• by CRCulver (715279) <crculver@christopherculver.com> on Friday April 25, 2008 @01:15PM (#23199794) Homepage
    Back around the turn of the millennium, the U.S.'s monitoring of Internet traffic was a big topic of discussion on the Internet, spurred on by James Bamford's Body of Secrets [amazon.com] and the European Union's report on ECHELON facilities. Except for some of us Slashbots, the public seems to have lost interest in this troubling phenomenon.
  • What If... (Score:5, Funny)

    by FurtiveGlancer (1274746) <AdHocTechGuy@aol ... inus threevowels> on Friday April 25, 2008 @01:17PM (#23199818) Journal
    What if their combing leads me to a brush with the law? It could get hairy....
    • wow, that comment was so corny you should be pun ished for it
    • by Pahroza (24427)
      That was atrocious, really. You can do better than that.
      • by Adambomb (118938)
        The point of poor punnery is more to cause excruciating pain in the pun-ee rather than have others consider the pun-er funny.

        These are the lines to break out at 6:30am on a bad day when your co-workers haven't finished their first coffee. The sudden pause in their trains of thought with the impending groan that follows is where the humour truly lies.

        Of course, the only defense is to be a soldier in uniform as I'm pretty sure such tactics are against the Geneva convention.
  • by MikeRT (947531) on Friday April 25, 2008 @01:18PM (#23199838) Homepage
    Who sees that this could become a huge regulatory nightmare in the coming years for software developers [codemonkeyramblings.com]? This will only be effective so long as either the public continues using mainstream protocols for most activities, and the protocols that the FBI wants to monitor don't get changed or replaced on a regular basis by those who don't want to be monitored. The eventual outcome, IMO, besides the obvious privacy, constitutional and financial issues involved in this would be a bridge between this mandate, the data retention mandate and CALEA causing all providers of IT products to comply to make their products easy for law enforcement to monitory, going so far as to outlaw the deployment of software that is capable of evading surveillance.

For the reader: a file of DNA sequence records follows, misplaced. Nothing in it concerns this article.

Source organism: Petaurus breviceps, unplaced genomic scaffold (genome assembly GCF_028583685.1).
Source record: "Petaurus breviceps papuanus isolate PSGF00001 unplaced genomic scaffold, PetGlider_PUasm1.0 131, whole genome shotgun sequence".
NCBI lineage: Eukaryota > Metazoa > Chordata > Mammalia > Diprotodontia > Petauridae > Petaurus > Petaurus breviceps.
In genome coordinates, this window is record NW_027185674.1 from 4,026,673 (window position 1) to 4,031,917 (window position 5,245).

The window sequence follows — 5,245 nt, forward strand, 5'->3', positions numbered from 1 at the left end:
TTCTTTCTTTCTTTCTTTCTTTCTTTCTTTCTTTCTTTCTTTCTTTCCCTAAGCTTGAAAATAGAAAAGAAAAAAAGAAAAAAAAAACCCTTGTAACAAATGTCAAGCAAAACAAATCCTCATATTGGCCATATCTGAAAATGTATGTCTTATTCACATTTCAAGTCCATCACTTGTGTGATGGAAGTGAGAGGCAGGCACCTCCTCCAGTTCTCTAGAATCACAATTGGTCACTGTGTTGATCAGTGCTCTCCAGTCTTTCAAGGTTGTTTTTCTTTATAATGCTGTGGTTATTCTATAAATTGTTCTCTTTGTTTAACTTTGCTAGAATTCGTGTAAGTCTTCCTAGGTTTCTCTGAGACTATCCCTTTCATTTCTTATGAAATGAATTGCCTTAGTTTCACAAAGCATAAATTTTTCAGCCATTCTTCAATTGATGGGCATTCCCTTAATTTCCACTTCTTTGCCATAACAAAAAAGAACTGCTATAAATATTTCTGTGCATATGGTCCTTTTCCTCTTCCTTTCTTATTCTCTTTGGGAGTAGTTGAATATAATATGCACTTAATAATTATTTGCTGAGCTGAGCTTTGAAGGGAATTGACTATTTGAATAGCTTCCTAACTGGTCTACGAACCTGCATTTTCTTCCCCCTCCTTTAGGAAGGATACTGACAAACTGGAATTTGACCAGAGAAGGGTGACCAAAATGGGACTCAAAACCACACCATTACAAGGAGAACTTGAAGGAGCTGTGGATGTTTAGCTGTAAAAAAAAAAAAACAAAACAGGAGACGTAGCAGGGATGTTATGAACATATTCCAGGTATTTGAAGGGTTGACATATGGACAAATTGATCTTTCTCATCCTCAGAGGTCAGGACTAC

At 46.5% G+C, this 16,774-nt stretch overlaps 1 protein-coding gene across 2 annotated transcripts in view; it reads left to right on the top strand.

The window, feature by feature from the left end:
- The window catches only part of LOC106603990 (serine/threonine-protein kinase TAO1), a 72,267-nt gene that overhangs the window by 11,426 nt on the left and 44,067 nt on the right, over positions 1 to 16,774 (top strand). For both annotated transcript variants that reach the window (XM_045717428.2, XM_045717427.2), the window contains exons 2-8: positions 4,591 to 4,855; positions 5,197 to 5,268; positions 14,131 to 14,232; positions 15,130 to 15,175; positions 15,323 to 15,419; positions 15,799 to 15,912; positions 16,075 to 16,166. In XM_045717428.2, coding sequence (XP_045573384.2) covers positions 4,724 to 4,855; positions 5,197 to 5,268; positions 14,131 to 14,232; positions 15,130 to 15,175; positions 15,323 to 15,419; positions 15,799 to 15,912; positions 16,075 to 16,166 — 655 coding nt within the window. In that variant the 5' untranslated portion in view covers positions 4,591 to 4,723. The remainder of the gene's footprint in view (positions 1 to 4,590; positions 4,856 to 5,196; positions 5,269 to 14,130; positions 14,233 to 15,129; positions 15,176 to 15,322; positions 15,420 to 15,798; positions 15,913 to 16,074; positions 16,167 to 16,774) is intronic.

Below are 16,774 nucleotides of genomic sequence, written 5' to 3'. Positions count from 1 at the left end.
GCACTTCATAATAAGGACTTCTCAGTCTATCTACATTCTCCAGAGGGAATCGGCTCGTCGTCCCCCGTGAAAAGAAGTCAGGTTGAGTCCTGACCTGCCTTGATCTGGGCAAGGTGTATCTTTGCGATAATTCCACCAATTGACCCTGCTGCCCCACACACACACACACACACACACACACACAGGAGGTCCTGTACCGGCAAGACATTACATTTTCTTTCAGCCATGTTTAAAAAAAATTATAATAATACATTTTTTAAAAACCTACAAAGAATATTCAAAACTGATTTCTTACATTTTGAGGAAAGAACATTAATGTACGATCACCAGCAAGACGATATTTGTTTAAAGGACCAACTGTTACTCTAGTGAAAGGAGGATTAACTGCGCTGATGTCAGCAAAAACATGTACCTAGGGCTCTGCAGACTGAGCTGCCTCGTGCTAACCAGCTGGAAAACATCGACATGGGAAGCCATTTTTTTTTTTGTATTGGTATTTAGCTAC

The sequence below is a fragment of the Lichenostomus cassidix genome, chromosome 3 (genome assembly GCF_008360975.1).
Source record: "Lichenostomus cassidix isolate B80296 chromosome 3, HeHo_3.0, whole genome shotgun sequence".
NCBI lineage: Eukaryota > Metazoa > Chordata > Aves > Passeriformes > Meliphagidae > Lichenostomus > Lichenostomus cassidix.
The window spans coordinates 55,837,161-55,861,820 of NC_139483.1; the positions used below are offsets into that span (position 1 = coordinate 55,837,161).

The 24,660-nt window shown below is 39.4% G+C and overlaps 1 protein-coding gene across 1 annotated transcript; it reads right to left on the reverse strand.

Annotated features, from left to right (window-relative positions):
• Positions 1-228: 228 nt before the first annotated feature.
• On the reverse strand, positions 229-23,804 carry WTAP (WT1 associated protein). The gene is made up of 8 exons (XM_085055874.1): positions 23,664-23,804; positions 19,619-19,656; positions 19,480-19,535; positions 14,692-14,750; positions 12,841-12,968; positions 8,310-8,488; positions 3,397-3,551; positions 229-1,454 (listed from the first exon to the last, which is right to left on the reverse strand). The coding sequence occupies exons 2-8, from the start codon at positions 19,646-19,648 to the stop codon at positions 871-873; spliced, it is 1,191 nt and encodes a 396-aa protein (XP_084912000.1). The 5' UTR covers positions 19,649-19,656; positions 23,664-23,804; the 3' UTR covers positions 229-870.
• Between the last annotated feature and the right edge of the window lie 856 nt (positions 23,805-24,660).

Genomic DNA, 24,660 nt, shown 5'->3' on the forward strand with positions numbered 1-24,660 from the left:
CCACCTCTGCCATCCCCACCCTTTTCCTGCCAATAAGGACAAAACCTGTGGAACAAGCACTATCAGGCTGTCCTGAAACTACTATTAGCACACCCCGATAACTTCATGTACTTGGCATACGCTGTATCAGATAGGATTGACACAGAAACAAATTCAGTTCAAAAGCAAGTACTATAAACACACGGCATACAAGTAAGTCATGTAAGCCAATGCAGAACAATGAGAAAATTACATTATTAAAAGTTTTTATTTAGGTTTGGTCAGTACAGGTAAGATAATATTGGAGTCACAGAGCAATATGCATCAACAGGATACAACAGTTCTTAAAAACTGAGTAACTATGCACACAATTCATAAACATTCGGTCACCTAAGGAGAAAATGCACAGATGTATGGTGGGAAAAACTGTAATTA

• FY. (Score:5, Funny)

    by Pahroza (24427) on Friday April 25, 2008 @01:19PM (#23199842)
    I for one DO NOT welcome our evil packet sniffing overlords.
  • by FranTaylor (164577) on Friday April 25, 2008 @01:19PM (#23199850)
    Small steps, seemingly innocuous in and of themselves, but taken together, result in a total subversion of the intent of the founders.
    • by russotto (537200)
      This isn't a small step at all. The small steps have already been taken. This is (if I may switch analogies) that last "lick" of the tootsie roll pop. ("Crunch")

    • by oodaloop (1229816) on Friday April 25, 2008 @01:49PM (#23200258)
      Couldn't agree more. Unfortunately, that is the minority opinion in my workplace, the intelligence community. Most of my coworkers seriously believe that wiretapping and this kind of internet monitoring are fine, since they're not doing anything wrong. And as a rule, they really aren't. To work in the intelligence community, and I'm sure to a similar degree in the law enforcement community, you need a clean background to get a clearance. Most of us, myself included, have absolutely no criminal background, no history of drug use, no financial problems, no foreign contacts, etc. For these types of people, intrusion on their lily-white lifestyles doesn't seem that big a deal, and I felt the same way for a while.

      But it's the slippery slope that bothers me. When we put up no fight for these small losses of privacy, what will we do when the larger ones come along? How de we roll back the intrusions once they're made?
  • Remind me again... (Score:5, Insightful)

    by InvisblePinkUnicorn (1126837) on Friday April 25, 2008 @01:21PM (#23199864)
    Remind me again how any of this falls under the umbrella of rights protection with which the government was originally charged.